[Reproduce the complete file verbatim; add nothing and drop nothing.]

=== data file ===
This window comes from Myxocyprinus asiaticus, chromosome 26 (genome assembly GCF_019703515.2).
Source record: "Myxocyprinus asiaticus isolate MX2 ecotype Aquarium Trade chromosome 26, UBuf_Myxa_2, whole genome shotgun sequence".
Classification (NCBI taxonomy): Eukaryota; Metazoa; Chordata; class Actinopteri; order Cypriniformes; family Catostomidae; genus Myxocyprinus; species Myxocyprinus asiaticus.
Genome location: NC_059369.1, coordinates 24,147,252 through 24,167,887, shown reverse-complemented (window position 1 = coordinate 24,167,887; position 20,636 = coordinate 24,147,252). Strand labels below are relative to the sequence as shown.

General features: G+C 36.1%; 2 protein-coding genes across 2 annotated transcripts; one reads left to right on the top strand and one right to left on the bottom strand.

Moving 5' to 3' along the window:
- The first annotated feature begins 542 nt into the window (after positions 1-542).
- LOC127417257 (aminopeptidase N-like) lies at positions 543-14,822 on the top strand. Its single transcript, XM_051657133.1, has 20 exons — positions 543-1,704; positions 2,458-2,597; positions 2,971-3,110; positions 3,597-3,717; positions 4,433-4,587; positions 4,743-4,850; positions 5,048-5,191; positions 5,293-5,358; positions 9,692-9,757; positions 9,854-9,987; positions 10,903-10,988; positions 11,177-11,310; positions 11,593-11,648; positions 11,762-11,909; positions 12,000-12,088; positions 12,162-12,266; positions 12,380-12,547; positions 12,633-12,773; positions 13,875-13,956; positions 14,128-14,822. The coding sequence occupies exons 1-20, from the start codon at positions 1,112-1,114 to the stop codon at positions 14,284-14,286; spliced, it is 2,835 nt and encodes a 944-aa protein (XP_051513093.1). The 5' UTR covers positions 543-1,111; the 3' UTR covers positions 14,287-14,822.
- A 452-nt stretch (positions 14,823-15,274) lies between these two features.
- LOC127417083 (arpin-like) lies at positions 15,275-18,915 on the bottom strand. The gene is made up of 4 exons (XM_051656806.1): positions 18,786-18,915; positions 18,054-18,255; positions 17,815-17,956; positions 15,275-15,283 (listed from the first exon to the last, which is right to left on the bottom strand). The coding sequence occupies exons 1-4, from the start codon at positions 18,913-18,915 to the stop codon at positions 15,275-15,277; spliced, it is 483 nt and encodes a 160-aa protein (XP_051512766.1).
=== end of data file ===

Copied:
This window comes from Myxocyprinus asiaticus, chromosome 26 (genome assembly GCF_019703515.2).
Source record: "Myxocyprinus asiaticus isolate MX2 ecotype Aquarium Trade chromosome 26, UBuf_Myxa_2, whole genome shotgun sequence".
Classification (NCBI taxonomy): Eukaryota; Metazoa; Chordata; class Actinopteri; order Cypriniformes; family Catostomidae; genus Myxocyprinus; species Myxocyprinus asiaticus.
Genome location: NC_059369.1, coordinates 24,147,252 through 24,167,887, shown reverse-complemented (window position 1 = coordinate 24,167,887; position 20,636 = coordinate 24,147,252). Strand labels below are relative to the sequence as shown.

General features: G+C 36.1%; 2 protein-coding genes across 2 annotated transcripts; one reads left to right on the top strand and one right to left on the bottom strand.

Moving 5' to 3' along the window:
- The first annotated feature begins 542 nt into the window (after positions 1-542).
- LOC127417257 (aminopeptidase N-like) lies at positions 543-14,822 on the top strand. Its single transcript, XM_051657133.1, has 20 exons — positions 543-1,704; positions 2,458-2,597; positions 2,971-3,110; positions 3,597-3,717; positions 4,433-4,587; positions 4,743-4,850; positions 5,048-5,191; positions 5,293-5,358; positions 9,692-9,757; positions 9,854-9,987; positions 10,903-10,988; positions 11,177-11,310; positions 11,593-11,648; positions 11,762-11,909; positions 12,000-12,088; positions 12,162-12,266; positions 12,380-12,547; positions 12,633-12,773; positions 13,875-13,956; positions 14,128-14,822. The coding sequence occupies exons 1-20, from the start codon at positions 1,112-1,114 to the stop codon at positions 14,284-14,286; spliced, it is 2,835 nt and encodes a 944-aa protein (XP_051513093.1). The 5' UTR covers positions 543-1,111; the 3' UTR covers positions 14,287-14,822.
- A 452-nt stretch (positions 14,823-15,274) lies between these two features.
- LOC127417083 (arpin-like) lies at positions 15,275-18,915 on the bottom strand. The gene is made up of 4 exons (XM_051656806.1): positions 18,786-18,915; positions 18,054-18,255; positions 17,815-17,956; positions 15,275-15,283 (listed from the first exon to the last, which is right to left on the bottom strand). The coding sequence occupies exons 1-4, from the start codon at positions 18,913-18,915 to the stop codon at positions 15,275-15,277; spliced, it is 483 nt and encodes a 160-aa protein (XP_051512766.1).